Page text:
(Topic ID: 138626)

Post Project Pins for sale here - CL, eBay, Pinside and others

By Pecos

4 years ago

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  • 486 Pinsiders participating
  • Latest reply 3 hours ago by bluespin
  • Topic is favorited by 431 Pinsiders


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#874 3 years ago
Quoted from FrankJ:

In the late '80's I was paying $25-50 for EM's and $100 for most SS machines - no early GTL's. though. You couldn't give those away. That's how much the market has changed.

In the early 1980s, homeowners would occasionally pay you to remove an old pinball machine from a basement. By the late 1980s and early/middle 1990s, Gottlieb woodrails were immensely popular, particularly with European collectors. Even the "B" and "C" titles of Gottlieb woodrails were in demand. In the last 20 years, the "A" list Gottlieb woodrails have continued to remain in high demand and have held or increased in value for some titles. The better Williams woodrails have enjoyed a steady increase in value in the last 10 years. The 1970s EMs have also steadily increased in price, particularly in the last 6 to 7 years, with a few of the best Gottlieb wedgehead titles tripling in price. Early solid state games have generally fetched considerably higher prices in the last few years. Currently, prewar games are hot. It will be interesting to see how the release of new, modern (expensive) games from new manufacturers and Stern will affect the marketplace. One thing is certain. If the market flatlines, you'll never lose more than $800 in an $800 game whereas an $8K game can lose thousands in value by the time of resale. Lesson? We can relax when we buy project games, knowing that the fun factor is high and the financial risk is low. In contrast, NIB game purchases require considerably more circumspection. Viva la projects!

#895 3 years ago
Quoted from Pecos:

Welcome brandsilence!

Do you mean like these:
The First Battle - Removing Vinyl Pop Bumper Protectors
I had to use a razor blade to get them off. And you have to be very careful using it - both for your safety and the safety of the playfield. Get the angle wrong and the blade will dig into the playfield ink removing it. It wasn't such a problem for me because I ended up having to touch-up the wear around the pop bumpers anyway. But yeah, they were hideous to look at.
Congrats on picking up the Spanish Eyes!

To remove those old contact paper protectors, I recommend the following:

1) apply freeze spray and carefully peel away, applying more freeze spray as you proceed. Use a credit card to scrape, to avoid damaging the playfield;
2) if freeze spray fails, try the 3M product (adhesive remover in a can) depicted below. I successfully utilized the 3M product, and a hair blow dryer, without any damage to the playfield, on my Daisy May, as shown below.

These spray products will transform the contact paper into a more flexible consistency which does not require a razor blade to remove.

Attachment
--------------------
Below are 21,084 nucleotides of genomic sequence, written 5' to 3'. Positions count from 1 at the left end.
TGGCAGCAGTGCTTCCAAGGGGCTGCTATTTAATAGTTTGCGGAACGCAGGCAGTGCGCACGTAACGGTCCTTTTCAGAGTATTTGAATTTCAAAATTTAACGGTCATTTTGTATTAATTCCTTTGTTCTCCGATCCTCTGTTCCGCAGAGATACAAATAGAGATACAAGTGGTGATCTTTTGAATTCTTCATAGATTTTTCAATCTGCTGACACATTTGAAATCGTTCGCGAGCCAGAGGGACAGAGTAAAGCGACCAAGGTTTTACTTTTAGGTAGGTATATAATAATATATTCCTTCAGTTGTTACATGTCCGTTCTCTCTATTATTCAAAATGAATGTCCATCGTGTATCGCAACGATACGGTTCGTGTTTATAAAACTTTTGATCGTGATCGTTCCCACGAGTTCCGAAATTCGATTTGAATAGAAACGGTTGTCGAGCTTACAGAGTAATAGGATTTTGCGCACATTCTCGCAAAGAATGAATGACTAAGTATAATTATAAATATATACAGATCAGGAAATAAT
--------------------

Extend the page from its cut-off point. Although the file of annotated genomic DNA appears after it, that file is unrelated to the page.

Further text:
1 month later
#1263 3 years ago
Quoted from Captive_Ball:

Pinball Coffee table anyone? Was a Joker Poker at one point.
OP: This is a Coffee Table made out of a salvaged Joker Poker Pinball Machine. This is NOT a working pinball machine. Lights work and Coin Door had a new lock so you can put your remotes or valuables locked away inside. Top Glass has small 2x3'' corner broken off. Very Heavy. Would be great for game room , kids room, arcade, etc
dallas.craigslist.org link

Evidently, this Joker Poker coffee table, formerly a pinball machine, was also turned into a Bally, formerly a Gottlieb. The description lists the game as a Bally!

1 week later
#1424 3 years ago
Quoted from RyanClaytor:

I think what you mean is...

C'mon. Who's in for a shirt?

Quoted from RyanClaytor:

I think what you mean is...

C'mon. Who's in for a shirt?

I think that the consumer market for the "Colson-quote shirt" is male Pinsiders. However, to make sense, the shirt itself needs to be tailored to fit women.

#1473 3 years ago
Quoted from Pecos:

Here is your chance to get an evil pinball.
Manufacturer: Gottlieb
Game/Type: Target Alpha / EM 4 Player
Month/Year: November 1976
Production: 7,285
Cost: $600
Manufacturer: Williams
Game/Type: Satin Doll / EM 2 Player
Month/Year: March 1975
Production: 2,400
Cost: $400 Each
Condition: OP: "2 pin ball games Satan Doll & Target Alpha. Been in stored for 15 + years. in various needs of repair. call for details."
Cost: $900 for both
Location: Cucamonga, CA
Link/Contact: inlandempire.craigslist.org link

Hmmm. "Satan" Doll sounds like a dark game. If that machine begins talking like Talky Tina, even though it lacks a speech feature, Colson sure as hell will be glad that he wasn't closer.

5 months later
#3044 3 years ago
Quoted from songofsixpence:

I acquired a Southern Belle a couple days ago. I'd let it go for the right price

For reference, I sold a Southern Belle in working condition, with good cosmetics, including fairly good plastics, excellent cabinet and playfield, new tray liner, and a presentable backglass, a few years ago for $450 to make room for another game. That was on the very low end of the price range for this title. The high end was a couple hundred more, perhaps as high as $750. Gauge your game's value accordingly. Several years ago, a spectacular example of a Southern Belle fetched over $2K (to a NJ buyer), as I recall; however, that sale was an outlier. Good luck! However, I suggest that you list a realistic price in your ad. Your $8M price does not engender good will nor encourage offers, I suspect.

1 year later
#6777 2 years ago

Here's a shopped 1964 Williams Soccer for a $499 buy-it-now in Ohio. It appears to be in good overall condition.

ebay.com link » Soccer 1964 Williams Pinball Machine

1 week later
#7021 2 years ago
Quoted from Pecos:

For those who are interested, my latest restoration, a 1971 Williams Klondike:

After two and a half years of restoring Project Pins, I finally feel qualified to mention my techniques for restoration. I have come up with a list of what I do, from start to finish, during a typical Project Pin restoration. This list, a Work In Process, is on my Website.
And, I am considering making a video of the entire process. I hope that my documentation will encourage others to take on their first restoration. These marvelous works of art and engineering genius are too important in the history of Americana to be lost to neglect and the landfill.

Nice work.

1 month later
#7295 1 year ago
Quoted from Pecos:

Lookee what showed up today at Pecos' Palatial Pinball Parlour!
The USPS did a good job shipping such a fragile piece during Christmas rush. Mr. Mailman walked the box up to my door. He said, somewhat interested, "Oh..." when I told him that I restore pinball machines. I then invited him to have a peek inside and got excited when he saw Black Knight! Can't blame him at all. I, too, get excited seeing my beloved Black Knight and Firepower. It was a good sign to see the package intact without any damage.